The History of the Jewish Community

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In early December 1944, right after the end of the war, the surviving Jews decided to continue the long tradition of Jewish communities in Macedonia and to renew the Jewish Community in Skopje. On December 26, 1944, the first Macedonian-Jewish Liberation Committee was established in Skopje, which decided to set up a Macedonian Jewish Community within the Federation of Jewish Communities in Yugoslavia. In early 1945, the Jewish Community in Bitola was also renewed. Josef Kamhi, who later immigrated to Israel, was elected the first and last president of the community. Despite the substantial support provided by the communities in Skopje and Belgrade, the Community ceased to exist two years later due to the emigration of many of its members.

Gjorgji Blaer was elected the first president of the Community in Skopje. In 1946, the community consisted of 471 members, a quarter of them originating from other parts of Yugoslavia. During the postwar period, the Community’s work was concentrated on renewing Jewish life and providing social aid to those who needed it. All the surviving Jews were registered, a kitchen and a small library were established. With the establishment of the State of Israel, many Jews immigrated to the new homeland and the Community’s membership slowly began to decrease. Others moved to the USA and South America.

The community was located in the old Jewish neighborhood at 370 Street no.7 under the Kale Fortress. The communal building was partly damaged in the disastrous Skopje earthquake of 1963. In 1964, the damage was repaired and the community was named after Doctor Albert Weiss. The new building was constructed in 1975 on Borka Taleski Street, where it remains today.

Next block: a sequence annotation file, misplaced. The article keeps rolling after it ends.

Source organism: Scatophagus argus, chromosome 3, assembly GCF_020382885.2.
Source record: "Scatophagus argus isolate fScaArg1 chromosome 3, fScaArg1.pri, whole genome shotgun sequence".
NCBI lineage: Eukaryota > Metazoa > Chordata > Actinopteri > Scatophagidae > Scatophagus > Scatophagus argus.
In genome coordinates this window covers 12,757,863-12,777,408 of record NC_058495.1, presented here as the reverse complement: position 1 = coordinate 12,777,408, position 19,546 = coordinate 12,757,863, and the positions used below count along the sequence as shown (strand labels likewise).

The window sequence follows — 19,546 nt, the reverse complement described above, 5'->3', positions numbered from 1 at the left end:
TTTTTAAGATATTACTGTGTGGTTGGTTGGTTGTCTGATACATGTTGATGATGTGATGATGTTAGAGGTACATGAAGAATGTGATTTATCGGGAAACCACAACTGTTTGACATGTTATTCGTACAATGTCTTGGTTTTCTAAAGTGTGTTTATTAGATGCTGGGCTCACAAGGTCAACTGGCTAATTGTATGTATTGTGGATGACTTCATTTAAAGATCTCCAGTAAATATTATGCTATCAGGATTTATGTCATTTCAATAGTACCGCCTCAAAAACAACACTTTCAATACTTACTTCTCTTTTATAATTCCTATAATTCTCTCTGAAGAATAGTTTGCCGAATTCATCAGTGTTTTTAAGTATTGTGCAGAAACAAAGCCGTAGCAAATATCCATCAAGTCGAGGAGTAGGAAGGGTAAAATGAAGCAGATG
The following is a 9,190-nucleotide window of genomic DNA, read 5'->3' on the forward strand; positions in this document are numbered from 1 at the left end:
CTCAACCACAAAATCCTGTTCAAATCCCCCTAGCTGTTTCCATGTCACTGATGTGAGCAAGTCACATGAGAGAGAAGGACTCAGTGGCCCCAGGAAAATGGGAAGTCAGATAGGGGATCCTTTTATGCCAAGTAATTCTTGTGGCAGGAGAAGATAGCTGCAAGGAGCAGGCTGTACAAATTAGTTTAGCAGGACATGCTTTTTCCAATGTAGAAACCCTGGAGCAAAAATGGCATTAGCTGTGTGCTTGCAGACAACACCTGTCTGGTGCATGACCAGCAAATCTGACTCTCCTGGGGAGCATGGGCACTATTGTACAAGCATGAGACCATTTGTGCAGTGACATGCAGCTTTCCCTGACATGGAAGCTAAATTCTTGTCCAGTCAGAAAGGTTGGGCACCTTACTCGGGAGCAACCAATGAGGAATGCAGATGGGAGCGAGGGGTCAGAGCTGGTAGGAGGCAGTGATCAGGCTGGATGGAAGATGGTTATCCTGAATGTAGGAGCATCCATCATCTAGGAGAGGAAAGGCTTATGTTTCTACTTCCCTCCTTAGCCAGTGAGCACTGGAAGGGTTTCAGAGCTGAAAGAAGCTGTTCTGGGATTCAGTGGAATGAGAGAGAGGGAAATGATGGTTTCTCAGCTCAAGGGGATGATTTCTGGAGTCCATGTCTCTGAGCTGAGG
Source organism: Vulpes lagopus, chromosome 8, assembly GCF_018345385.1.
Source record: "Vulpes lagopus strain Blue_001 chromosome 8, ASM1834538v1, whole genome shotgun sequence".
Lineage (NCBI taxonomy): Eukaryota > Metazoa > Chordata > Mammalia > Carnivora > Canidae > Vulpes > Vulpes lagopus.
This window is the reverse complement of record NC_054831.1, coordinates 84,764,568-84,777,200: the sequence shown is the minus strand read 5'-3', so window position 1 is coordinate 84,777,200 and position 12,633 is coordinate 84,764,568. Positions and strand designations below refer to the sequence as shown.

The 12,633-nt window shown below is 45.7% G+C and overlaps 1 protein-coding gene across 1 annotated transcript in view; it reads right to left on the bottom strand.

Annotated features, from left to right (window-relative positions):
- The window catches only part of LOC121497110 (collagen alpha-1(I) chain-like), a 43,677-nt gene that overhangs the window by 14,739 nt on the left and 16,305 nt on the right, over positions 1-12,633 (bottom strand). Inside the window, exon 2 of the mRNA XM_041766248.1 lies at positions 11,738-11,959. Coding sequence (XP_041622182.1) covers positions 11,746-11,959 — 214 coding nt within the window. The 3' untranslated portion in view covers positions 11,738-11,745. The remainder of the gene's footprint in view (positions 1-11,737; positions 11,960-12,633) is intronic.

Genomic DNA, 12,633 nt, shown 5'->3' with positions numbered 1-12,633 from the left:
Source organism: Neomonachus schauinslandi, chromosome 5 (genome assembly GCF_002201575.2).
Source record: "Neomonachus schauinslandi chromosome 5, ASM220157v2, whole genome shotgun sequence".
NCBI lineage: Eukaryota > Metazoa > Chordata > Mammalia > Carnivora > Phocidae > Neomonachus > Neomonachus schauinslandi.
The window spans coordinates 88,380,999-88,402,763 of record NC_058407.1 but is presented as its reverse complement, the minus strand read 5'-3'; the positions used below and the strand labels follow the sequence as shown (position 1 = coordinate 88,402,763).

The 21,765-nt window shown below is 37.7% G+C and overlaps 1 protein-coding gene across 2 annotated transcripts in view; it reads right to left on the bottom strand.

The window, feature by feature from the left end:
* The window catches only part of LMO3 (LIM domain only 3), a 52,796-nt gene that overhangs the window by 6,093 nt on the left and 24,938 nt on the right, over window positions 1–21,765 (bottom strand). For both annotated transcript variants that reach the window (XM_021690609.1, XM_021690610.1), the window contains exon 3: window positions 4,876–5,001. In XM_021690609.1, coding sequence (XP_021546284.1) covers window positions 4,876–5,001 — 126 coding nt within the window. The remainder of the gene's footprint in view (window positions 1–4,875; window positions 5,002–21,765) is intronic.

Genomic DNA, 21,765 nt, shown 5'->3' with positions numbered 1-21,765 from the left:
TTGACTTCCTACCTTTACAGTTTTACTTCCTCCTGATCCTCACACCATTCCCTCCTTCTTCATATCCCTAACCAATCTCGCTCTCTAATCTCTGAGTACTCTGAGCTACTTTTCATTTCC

In 1991, after Macedonia gained independence from Yugoslavia, the Jewish Community separated from the Federation and continued functioning independently. Today, it is the only Jewish community in Macedonia, consisting of 250 members, most of them Sephardic Jews. The members participate in different events, such as March 11 and the European Day of Jewish Culture, aimed at preserving Jewish culture, traditions and values.

Members of the Jewish Community who survived the war have substantially contributed to the building of a democratic Republic of Macedonia.

 
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